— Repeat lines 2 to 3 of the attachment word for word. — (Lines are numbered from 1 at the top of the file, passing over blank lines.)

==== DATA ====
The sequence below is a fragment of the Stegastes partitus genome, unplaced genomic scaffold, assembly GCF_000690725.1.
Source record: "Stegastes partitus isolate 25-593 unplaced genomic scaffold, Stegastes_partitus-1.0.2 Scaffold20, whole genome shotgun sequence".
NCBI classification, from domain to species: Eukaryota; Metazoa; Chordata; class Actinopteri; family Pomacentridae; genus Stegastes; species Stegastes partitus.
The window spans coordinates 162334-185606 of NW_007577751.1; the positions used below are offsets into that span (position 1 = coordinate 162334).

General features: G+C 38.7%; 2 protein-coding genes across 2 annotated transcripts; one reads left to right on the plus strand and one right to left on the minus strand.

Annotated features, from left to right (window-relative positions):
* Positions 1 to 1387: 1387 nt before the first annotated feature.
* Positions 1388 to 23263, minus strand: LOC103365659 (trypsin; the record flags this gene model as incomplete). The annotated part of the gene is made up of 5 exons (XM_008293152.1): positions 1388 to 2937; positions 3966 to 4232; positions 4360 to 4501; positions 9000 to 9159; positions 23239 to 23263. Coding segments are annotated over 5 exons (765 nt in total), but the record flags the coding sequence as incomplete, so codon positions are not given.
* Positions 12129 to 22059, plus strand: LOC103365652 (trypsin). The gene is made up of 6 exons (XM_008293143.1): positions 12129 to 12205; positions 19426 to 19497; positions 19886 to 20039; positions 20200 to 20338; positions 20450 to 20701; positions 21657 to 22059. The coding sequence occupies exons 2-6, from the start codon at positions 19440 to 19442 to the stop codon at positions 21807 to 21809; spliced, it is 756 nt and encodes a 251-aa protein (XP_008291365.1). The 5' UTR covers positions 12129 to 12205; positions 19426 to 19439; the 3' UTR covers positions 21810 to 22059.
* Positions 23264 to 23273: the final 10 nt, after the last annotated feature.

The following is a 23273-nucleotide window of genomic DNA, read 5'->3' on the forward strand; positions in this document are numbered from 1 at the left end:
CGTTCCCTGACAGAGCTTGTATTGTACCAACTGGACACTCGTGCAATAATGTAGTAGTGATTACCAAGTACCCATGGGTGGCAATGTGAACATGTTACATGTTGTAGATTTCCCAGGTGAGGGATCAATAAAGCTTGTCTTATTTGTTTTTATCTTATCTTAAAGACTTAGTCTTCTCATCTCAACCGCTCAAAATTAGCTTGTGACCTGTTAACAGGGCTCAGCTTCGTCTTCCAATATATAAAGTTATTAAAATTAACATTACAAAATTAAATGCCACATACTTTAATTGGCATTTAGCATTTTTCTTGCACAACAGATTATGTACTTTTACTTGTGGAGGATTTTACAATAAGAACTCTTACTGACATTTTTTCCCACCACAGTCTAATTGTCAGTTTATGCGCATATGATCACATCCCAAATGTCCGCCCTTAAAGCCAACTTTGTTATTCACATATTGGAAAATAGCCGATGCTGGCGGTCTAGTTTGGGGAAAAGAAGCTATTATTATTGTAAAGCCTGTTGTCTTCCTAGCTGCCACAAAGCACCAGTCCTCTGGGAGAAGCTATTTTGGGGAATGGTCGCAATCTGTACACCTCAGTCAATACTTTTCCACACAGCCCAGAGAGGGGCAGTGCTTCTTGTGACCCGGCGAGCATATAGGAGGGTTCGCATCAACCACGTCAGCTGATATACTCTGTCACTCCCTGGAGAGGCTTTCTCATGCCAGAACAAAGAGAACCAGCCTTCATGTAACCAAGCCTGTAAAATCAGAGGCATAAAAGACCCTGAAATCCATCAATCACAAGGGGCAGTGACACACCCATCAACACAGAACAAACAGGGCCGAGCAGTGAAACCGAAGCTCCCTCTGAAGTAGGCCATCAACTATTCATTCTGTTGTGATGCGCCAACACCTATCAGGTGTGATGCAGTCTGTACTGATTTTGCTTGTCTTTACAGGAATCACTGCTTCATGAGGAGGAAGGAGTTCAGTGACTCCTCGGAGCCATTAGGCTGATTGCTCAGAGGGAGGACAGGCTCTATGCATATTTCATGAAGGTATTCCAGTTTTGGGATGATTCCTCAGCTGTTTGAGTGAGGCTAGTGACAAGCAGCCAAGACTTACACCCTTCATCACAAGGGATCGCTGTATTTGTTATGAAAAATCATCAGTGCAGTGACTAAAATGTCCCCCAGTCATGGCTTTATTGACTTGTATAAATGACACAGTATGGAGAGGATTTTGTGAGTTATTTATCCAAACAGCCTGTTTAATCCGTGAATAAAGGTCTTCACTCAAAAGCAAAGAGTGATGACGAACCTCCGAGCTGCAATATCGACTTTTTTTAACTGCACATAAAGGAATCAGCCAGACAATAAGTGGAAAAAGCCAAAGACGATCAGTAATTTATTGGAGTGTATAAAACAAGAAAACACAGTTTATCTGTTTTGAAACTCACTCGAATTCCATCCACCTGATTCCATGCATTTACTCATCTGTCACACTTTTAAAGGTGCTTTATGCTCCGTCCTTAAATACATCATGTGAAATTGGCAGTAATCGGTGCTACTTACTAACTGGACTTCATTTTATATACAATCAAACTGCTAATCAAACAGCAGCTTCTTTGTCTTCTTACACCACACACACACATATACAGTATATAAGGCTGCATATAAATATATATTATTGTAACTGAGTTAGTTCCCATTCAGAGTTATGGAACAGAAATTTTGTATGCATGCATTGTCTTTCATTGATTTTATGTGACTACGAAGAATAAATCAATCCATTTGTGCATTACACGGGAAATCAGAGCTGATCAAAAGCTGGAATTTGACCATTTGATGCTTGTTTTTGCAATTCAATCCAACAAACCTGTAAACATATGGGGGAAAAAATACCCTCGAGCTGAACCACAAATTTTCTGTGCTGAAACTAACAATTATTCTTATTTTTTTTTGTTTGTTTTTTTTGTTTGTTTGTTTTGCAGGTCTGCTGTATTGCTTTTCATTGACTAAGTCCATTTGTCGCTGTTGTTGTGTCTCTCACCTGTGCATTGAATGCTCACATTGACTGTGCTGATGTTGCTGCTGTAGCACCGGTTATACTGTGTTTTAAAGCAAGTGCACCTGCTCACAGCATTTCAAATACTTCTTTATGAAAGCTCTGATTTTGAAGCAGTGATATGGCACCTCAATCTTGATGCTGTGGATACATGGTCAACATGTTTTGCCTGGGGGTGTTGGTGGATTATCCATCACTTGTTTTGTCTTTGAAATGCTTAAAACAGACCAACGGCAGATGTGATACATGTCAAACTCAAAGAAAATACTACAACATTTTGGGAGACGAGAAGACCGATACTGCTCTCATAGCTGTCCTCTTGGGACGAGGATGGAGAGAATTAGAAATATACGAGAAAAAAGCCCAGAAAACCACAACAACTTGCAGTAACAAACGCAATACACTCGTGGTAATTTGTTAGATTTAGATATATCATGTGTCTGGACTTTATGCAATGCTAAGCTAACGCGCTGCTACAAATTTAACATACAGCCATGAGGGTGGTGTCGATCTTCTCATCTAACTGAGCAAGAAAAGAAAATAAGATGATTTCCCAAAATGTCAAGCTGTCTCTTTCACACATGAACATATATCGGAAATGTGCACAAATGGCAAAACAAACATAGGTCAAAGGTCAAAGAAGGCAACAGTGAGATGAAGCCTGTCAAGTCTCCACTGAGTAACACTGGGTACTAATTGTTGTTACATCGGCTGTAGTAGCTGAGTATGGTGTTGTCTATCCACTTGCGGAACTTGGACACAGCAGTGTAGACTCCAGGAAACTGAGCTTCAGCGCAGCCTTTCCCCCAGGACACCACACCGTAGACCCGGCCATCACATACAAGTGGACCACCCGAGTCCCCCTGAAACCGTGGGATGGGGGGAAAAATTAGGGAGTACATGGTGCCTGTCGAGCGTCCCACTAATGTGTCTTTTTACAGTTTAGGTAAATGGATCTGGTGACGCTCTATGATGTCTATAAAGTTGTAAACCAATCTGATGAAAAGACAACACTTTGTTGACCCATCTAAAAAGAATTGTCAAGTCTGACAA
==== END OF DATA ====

Source record: "Stegastes partitus isolate 25-593 unplaced genomic scaffold, Stegastes_partitus-1.0.2 Scaffold20, whole genome shotgun sequence".
NCBI classification, from domain to species: Eukaryota; Metazoa; Chordata; class Actinopteri; family Pomacentridae; genus Stegastes; species Stegastes partitus.